Name: Klonoa: Empire of Dreams ('Kaze No Klonoa' in Japan)
Developer: Namco
Publisher: Namco (Japan, US), Infogrames (UK, Europe)
Year: 2001/2002 (Japan: July 19, 2001, US: August 22, 2001, UK: March 26, 2002)
Platform: Nintendo Game Boy Advance
Genre: Platformer
Players: One Player
Rarity: Recently released (although it was a pain in the arse to find)
Cartridge Size: 32MBit

"Where did I come from?
    Where the blue winds blow...
Where am I going?
    Where the white clouds flow...
So if I dream,
    I'm sure to wake...
Released in 2001, K:EoD keeps all the great platforming action of the original, and sticks it into a pretty 2D graphics engine. In this game, Klonoa and Huepow are arrested for dreaming, by an emperor known as Jillius, who is suffering at the hands of a curse that prevents him from sleeping. As part of their punishment, Jillius orders Klonoa and his friend to destroy five monsters that are crushing the emperor's country. There are forty levels in total, across five lands. The stages are split into Puzzle, Action and Boss types.

Puzzle Stages
These levels (or Visions, as they are called) are similar to those in Klonoa: Door To Phantomile, which involves you collecting Dream Stones and trying to find the exit. Where the levels in K:DoP are linear, Empire of Dreams' allow you to travel back and forth between screens, giving you the capability to back-track if necessary. This has allowed Namco to harness a few new game mechanics in this version of the Klonoa series.

Your main purpose in the Puzzle Stages is to collect three Stars. Once you have collected these three Stars, the Moon Door will open, which allows you to exit the Vision. As well as the Stars, there are a certain number of Dream Stones in each Vision. Although it's not required to collect them all to finish the level, or the game, you will get a special surprise if you collect them all.

Action Stages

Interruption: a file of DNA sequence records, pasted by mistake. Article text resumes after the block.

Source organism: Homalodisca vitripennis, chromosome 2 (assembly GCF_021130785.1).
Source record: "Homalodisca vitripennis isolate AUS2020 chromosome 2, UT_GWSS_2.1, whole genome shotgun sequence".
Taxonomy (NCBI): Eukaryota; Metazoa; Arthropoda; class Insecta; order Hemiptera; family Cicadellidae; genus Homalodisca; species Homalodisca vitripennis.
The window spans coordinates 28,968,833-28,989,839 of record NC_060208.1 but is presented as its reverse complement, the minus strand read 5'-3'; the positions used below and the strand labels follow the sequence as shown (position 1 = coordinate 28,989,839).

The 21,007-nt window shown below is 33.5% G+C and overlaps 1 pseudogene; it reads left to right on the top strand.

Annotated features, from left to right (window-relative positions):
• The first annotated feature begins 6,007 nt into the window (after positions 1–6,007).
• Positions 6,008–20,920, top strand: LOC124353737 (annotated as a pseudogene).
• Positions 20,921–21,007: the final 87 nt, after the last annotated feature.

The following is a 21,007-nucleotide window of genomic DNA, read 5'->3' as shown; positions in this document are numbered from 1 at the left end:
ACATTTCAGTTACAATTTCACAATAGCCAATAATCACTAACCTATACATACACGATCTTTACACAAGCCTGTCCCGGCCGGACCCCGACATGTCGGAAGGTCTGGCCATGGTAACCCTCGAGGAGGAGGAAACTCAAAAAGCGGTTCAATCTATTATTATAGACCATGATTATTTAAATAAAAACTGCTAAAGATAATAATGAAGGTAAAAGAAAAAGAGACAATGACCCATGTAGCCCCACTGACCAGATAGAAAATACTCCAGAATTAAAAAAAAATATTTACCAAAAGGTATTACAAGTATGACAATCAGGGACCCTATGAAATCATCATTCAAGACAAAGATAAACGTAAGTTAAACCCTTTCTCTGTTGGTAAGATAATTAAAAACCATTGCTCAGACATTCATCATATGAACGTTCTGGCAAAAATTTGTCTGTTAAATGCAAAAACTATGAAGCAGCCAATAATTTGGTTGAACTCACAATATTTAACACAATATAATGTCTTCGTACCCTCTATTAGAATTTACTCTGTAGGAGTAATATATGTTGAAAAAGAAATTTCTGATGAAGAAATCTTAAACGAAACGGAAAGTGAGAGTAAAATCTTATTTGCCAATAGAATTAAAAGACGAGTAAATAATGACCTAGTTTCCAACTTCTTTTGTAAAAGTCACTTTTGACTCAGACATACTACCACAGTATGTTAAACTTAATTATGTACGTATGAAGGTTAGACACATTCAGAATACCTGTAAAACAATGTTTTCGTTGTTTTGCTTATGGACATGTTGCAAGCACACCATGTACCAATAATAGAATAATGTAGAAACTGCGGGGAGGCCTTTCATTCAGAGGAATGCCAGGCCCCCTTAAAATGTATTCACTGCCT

There are two types of Action Stage in Empire of Dreams. One is the Hover Board stage, in which Klonoa rides on a self-propelled hoverboard, to collect as many Dream Stones and Extra Lives as possible, while avoiding or using enemies to your advantage.
The other Action Stage is the Athletic Challenge, in which you have overcome obstacles and get to the end of the level. These stages scroll constantly from one side of the screen to the other, so you have to be careful not to get trapped, or fall.

Boss Stages
On these stages you come up against various Boss characters who you have to defeat to move onto the next land in the game. It's the usual 'attack the weakspot' method usually found in most games.

This game features pretty, albeit simple, 2D graphics, which don't really show the Game Boy Advance's power, but don't put it to shame either. It features a rotating, sprite scaling world map, similar to Super Mario World 2: Yoshi's Island's. It also has the typical cutesy music you'd expect not only from a Klonoa game, but from this particular genre too.

There are a lot of similarities between K:EoD, and the WonderSwan Klonoa game, Kaze No Klonoa: Moonlight Musuem, both games including the same items, enemies and obstacles.

Similar Game Boy Advance titles include Super Mario Advance, Sonic Advance and Spyro: Season of Ice.

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